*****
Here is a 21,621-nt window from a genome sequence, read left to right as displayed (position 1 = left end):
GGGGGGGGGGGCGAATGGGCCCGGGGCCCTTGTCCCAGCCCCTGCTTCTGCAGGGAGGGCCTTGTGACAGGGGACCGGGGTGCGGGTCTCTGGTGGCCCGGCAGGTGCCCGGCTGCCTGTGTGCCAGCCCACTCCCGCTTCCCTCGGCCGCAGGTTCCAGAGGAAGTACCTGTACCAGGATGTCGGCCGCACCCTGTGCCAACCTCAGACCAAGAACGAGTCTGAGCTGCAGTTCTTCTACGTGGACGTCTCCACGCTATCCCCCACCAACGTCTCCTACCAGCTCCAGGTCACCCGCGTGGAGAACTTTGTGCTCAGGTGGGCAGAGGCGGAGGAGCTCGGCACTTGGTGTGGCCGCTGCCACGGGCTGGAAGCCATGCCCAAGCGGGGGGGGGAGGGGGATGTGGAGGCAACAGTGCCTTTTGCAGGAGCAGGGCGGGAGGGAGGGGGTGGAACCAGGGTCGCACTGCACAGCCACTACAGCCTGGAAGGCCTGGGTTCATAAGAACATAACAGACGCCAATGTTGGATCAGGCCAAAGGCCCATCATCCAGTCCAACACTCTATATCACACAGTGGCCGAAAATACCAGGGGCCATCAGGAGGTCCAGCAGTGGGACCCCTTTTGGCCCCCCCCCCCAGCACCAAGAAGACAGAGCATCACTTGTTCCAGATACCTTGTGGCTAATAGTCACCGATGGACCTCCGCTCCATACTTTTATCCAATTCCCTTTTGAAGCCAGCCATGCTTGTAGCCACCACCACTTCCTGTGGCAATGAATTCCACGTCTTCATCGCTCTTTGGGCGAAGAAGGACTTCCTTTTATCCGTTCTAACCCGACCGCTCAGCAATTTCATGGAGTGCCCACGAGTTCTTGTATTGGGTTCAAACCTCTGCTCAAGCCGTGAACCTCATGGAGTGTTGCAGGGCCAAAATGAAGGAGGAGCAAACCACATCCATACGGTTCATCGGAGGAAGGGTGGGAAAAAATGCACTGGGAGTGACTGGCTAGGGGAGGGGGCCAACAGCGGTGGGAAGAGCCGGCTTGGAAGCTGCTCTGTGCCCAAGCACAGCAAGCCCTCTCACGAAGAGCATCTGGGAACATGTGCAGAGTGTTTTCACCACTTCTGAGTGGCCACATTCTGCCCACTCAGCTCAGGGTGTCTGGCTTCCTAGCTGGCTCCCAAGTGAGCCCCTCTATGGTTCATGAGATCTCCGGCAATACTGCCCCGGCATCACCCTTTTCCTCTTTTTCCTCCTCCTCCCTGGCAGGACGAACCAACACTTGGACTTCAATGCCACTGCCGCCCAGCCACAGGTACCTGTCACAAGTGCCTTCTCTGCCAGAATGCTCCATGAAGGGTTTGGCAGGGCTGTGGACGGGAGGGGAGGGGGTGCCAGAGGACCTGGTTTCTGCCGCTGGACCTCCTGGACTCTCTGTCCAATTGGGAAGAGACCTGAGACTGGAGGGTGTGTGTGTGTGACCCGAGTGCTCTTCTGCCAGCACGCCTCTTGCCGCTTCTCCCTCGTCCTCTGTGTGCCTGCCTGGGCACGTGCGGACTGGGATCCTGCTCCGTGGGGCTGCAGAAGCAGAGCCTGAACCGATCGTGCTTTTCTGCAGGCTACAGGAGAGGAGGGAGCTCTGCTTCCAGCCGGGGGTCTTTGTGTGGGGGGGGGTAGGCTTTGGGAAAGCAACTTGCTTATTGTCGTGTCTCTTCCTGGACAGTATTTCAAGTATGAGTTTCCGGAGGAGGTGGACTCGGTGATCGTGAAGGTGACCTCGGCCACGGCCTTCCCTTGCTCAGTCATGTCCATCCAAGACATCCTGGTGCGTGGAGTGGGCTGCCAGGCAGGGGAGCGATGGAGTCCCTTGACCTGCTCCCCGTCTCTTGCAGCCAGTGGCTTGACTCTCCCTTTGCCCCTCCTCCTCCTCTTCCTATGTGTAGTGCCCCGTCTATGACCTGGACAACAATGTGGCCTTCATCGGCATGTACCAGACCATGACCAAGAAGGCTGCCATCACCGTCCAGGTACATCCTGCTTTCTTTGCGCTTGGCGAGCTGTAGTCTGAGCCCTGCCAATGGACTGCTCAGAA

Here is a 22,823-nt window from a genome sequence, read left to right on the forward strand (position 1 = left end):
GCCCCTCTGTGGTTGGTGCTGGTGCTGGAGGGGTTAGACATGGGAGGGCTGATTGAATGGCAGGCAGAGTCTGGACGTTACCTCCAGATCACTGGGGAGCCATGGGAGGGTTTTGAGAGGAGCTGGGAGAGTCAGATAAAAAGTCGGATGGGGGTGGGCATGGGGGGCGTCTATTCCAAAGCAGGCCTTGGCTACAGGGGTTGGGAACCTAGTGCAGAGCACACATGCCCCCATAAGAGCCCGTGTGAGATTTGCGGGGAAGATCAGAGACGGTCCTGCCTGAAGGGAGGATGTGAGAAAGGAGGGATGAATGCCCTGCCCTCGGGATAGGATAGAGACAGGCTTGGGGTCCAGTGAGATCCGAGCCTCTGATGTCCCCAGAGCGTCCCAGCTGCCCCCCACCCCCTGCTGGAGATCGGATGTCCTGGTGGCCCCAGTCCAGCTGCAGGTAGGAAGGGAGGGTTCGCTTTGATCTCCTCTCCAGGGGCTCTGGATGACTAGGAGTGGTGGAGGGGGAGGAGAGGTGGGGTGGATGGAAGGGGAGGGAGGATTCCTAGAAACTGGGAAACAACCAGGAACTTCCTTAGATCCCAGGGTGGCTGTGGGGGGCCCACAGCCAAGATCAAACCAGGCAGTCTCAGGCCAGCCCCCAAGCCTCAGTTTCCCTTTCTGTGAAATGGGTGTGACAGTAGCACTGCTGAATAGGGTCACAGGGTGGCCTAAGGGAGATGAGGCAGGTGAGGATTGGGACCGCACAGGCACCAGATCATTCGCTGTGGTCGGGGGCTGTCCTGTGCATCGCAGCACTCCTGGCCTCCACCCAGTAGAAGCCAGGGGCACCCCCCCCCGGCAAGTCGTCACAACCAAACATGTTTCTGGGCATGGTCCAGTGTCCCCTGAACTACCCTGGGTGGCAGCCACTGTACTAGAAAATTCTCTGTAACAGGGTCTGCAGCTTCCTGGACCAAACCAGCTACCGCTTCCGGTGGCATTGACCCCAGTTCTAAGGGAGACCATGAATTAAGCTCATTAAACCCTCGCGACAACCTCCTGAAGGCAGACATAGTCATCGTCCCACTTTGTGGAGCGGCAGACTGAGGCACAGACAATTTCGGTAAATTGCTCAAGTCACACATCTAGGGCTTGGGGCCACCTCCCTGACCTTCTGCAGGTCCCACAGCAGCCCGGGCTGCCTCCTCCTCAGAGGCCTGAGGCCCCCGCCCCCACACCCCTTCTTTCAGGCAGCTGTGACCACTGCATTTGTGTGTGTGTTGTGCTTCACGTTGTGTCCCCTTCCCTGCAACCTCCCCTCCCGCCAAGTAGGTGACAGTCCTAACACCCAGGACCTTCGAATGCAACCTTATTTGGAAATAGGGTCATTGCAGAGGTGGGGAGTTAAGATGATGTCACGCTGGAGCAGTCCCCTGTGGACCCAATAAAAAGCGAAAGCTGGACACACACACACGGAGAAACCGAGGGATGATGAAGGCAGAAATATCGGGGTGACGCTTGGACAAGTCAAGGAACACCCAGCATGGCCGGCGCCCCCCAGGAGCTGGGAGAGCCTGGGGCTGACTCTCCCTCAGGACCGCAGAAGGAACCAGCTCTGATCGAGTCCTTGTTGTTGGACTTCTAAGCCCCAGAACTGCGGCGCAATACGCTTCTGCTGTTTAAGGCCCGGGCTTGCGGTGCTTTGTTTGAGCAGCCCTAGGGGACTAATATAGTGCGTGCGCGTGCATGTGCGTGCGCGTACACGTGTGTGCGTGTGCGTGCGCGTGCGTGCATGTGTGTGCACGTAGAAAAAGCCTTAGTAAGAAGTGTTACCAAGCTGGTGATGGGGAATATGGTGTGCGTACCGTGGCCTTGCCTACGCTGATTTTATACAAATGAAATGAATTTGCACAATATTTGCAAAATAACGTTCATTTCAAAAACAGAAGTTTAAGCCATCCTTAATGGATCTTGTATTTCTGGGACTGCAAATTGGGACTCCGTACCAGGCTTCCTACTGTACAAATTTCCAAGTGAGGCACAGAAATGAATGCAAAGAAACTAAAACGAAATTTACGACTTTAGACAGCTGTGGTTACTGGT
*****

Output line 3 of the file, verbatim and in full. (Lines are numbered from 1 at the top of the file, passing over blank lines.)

Here is a 22,823-nt window from a genome sequence, read left to right on the forward strand (position 1 = left end):